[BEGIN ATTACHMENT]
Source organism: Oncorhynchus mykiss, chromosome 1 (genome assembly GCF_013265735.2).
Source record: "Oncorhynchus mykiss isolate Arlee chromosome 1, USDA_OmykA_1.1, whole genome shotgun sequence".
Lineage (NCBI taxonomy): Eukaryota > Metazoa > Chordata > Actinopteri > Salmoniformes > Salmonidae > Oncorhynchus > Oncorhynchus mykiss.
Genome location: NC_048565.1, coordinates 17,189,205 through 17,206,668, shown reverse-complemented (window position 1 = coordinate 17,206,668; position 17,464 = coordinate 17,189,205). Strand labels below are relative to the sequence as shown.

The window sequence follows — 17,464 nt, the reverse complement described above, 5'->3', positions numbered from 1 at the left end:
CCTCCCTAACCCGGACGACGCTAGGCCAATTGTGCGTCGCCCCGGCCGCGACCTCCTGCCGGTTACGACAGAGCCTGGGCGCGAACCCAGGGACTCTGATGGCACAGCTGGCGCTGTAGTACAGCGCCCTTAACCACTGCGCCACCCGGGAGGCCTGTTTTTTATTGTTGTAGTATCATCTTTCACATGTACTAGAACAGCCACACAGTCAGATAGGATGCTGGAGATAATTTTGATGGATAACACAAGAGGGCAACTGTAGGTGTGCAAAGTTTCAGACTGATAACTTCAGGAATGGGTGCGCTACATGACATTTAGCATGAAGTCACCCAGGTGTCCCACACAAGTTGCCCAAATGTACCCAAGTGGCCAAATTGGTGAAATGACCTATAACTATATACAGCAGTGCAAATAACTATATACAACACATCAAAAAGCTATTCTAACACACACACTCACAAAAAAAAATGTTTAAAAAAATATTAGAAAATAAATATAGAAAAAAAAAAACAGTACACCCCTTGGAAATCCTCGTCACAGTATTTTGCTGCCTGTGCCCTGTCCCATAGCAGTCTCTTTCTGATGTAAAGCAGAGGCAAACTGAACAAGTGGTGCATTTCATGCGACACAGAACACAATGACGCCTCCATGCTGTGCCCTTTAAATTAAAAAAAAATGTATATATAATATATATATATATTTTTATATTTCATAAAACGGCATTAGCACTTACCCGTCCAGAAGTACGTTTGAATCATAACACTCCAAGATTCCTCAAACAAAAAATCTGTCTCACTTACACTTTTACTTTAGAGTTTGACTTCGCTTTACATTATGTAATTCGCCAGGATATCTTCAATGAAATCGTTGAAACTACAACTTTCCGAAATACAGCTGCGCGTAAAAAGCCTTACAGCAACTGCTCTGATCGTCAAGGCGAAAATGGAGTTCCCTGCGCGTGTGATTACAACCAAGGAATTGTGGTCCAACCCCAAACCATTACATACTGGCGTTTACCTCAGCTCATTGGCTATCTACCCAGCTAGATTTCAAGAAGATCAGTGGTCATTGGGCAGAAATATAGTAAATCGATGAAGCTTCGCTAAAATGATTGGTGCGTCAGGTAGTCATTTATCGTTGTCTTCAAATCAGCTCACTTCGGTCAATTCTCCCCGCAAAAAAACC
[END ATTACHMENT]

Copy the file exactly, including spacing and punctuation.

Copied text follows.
Source organism: Oncorhynchus mykiss, chromosome 1 (genome assembly GCF_013265735.2).
Source record: "Oncorhynchus mykiss isolate Arlee chromosome 1, USDA_OmykA_1.1, whole genome shotgun sequence".
Lineage (NCBI taxonomy): Eukaryota > Metazoa > Chordata > Actinopteri > Salmoniformes > Salmonidae > Oncorhynchus > Oncorhynchus mykiss.
Genome location: NC_048565.1, coordinates 17,189,205 through 17,206,668, shown reverse-complemented (window position 1 = coordinate 17,206,668; position 17,464 = coordinate 17,189,205). Strand labels below are relative to the sequence as shown.

The window sequence follows — 17,464 nt, the reverse complement described above, 5'->3', positions numbered from 1 at the left end:
CCTCCCTAACCCGGACGACGCTAGGCCAATTGTGCGTCGCCCCGGCCGCGACCTCCTGCCGGTTACGACAGAGCCTGGGCGCGAACCCAGGGACTCTGATGGCACAGCTGGCGCTGTAGTACAGCGCCCTTAACCACTGCGCCACCCGGGAGGCCTGTTTTTTATTGTTGTAGTATCATCTTTCACATGTACTAGAACAGCCACACAGTCAGATAGGATGCTGGAGATAATTTTGATGGATAACACAAGAGGGCAACTGTAGGTGTGCAAAGTTTCAGACTGATAACTTCAGGAATGGGTGCGCTACATGACATTTAGCATGAAGTCACCCAGGTGTCCCACACAAGTTGCCCAAATGTACCCAAGTGGCCAAATTGGTGAAATGACCTATAACTATATACAGCAGTGCAAATAACTATATACAACACATCAAAAAGCTATTCTAACACACACACTCACAAAAAAAAATGTTTAAAAAAATATTAGAAAATAAATATAGAAAAAAAAAAACAGTACACCCCTTGGAAATCCTCGTCACAGTATTTTGCTGCCTGTGCCCTGTCCCATAGCAGTCTCTTTCTGATGTAAAGCAGAGGCAAACTGAACAAGTGGTGCATTTCATGCGACACAGAACACAATGACGCCTCCATGCTGTGCCCTTTAAATTAAAAAAAAATGTATATATAATATATATATATATTTTTATATTTCATAAAACGGCATTAGCACTTACCCGTCCAGAAGTACGTTTGAATCATAACACTCCAAGATTCCTCAAACAAAAAATCTGTCTCACTTACACTTTTACTTTAGAGTTTGACTTCGCTTTACATTATGTAATTCGCCAGGATATCTTCAATGAAATCGTTGAAACTACAACTTTCCGAAATACAGCTGCGCGTAAAAAGCCTTACAGCAACTGCTCTGATCGTCAAGGCGAAAATGGAGTTCCCTGCGCGTGTGATTACAACCAAGGAATTGTGGTCCAACCCCAAACCATTACATACTGGCGTTTACCTCAGCTCATTGGCTATCTACCCAGCTAGATTTCAAGAAGATCAGTGGTCATTGGGCAGAAATATAGTAAATCGATGAAGCTTCGCTAAAATGATTGGTGCGTCAGGTAGTCATTTATCGTTGTCTTCAAATCAGCTCACTTCGGTCAATTCTCCCCGCAAAAAAACC